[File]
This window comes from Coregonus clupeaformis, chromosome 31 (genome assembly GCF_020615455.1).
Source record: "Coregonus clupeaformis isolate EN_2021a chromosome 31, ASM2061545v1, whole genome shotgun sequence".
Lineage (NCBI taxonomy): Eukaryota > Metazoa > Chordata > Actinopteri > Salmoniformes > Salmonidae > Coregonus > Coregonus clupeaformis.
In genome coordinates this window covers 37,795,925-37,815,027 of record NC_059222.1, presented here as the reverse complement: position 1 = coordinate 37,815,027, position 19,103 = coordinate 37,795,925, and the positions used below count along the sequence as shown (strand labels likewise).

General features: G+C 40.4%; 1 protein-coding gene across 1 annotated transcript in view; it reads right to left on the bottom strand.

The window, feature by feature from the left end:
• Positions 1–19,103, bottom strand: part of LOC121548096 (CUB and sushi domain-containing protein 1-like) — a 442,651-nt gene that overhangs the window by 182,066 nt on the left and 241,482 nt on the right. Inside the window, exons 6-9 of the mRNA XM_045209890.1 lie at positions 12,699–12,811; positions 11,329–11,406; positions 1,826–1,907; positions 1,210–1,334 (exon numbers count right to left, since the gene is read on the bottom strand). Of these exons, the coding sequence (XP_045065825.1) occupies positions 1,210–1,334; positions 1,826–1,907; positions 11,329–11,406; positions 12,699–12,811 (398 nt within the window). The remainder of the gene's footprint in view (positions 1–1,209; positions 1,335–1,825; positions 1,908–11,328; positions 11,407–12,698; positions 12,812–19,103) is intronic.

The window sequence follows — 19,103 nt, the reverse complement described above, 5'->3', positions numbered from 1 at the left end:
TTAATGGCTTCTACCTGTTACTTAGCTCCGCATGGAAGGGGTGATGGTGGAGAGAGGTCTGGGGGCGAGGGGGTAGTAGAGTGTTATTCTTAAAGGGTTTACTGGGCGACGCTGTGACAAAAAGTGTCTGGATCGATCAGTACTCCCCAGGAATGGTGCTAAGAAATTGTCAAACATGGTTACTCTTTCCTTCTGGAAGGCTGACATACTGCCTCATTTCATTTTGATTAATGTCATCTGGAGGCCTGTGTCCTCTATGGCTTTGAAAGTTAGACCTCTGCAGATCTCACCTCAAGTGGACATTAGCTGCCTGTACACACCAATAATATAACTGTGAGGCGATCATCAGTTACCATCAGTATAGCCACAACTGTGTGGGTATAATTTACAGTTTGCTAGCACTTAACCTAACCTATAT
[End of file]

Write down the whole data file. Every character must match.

This window comes from Coregonus clupeaformis, chromosome 31 (genome assembly GCF_020615455.1).
Source record: "Coregonus clupeaformis isolate EN_2021a chromosome 31, ASM2061545v1, whole genome shotgun sequence".
Lineage (NCBI taxonomy): Eukaryota > Metazoa > Chordata > Actinopteri > Salmoniformes > Salmonidae > Coregonus > Coregonus clupeaformis.
In genome coordinates this window covers 37,795,925-37,815,027 of record NC_059222.1, presented here as the reverse complement: position 1 = coordinate 37,815,027, position 19,103 = coordinate 37,795,925, and the positions used below count along the sequence as shown (strand labels likewise).

General features: G+C 40.4%; 1 protein-coding gene across 1 annotated transcript in view; it reads right to left on the bottom strand.

The window, feature by feature from the left end:
• Positions 1–19,103, bottom strand: part of LOC121548096 (CUB and sushi domain-containing protein 1-like) — a 442,651-nt gene that overhangs the window by 182,066 nt on the left and 241,482 nt on the right. Inside the window, exons 6-9 of the mRNA XM_045209890.1 lie at positions 12,699–12,811; positions 11,329–11,406; positions 1,826–1,907; positions 1,210–1,334 (exon numbers count right to left, since the gene is read on the bottom strand). Of these exons, the coding sequence (XP_045065825.1) occupies positions 1,210–1,334; positions 1,826–1,907; positions 11,329–11,406; positions 12,699–12,811 (398 nt within the window). The remainder of the gene's footprint in view (positions 1–1,209; positions 1,335–1,825; positions 1,908–11,328; positions 11,407–12,698; positions 12,812–19,103) is intronic.

The window sequence follows — 19,103 nt, the reverse complement described above, 5'->3', positions numbered from 1 at the left end:
TTAATGGCTTCTACCTGTTACTTAGCTCCGCATGGAAGGGGTGATGGTGGAGAGAGGTCTGGGGGCGAGGGGGTAGTAGAGTGTTATTCTTAAAGGGTTTACTGGGCGACGCTGTGACAAAAAGTGTCTGGATCGATCAGTACTCCCCAGGAATGGTGCTAAGAAATTGTCAAACATGGTTACTCTTTCCTTCTGGAAGGCTGACATACTGCCTCATTTCATTTTGATTAATGTCATCTGGAGGCCTGTGTCCTCTATGGCTTTGAAAGTTAGACCTCTGCAGATCTCACCTCAAGTGGACATTAGCTGCCTGTACACACCAATAATATAACTGTGAGGCGATCATCAGTTACCATCAGTATAGCCACAACTGTGTGGGTATAATTTACAGTTTGCTAGCACTTAACCTAACCTATAT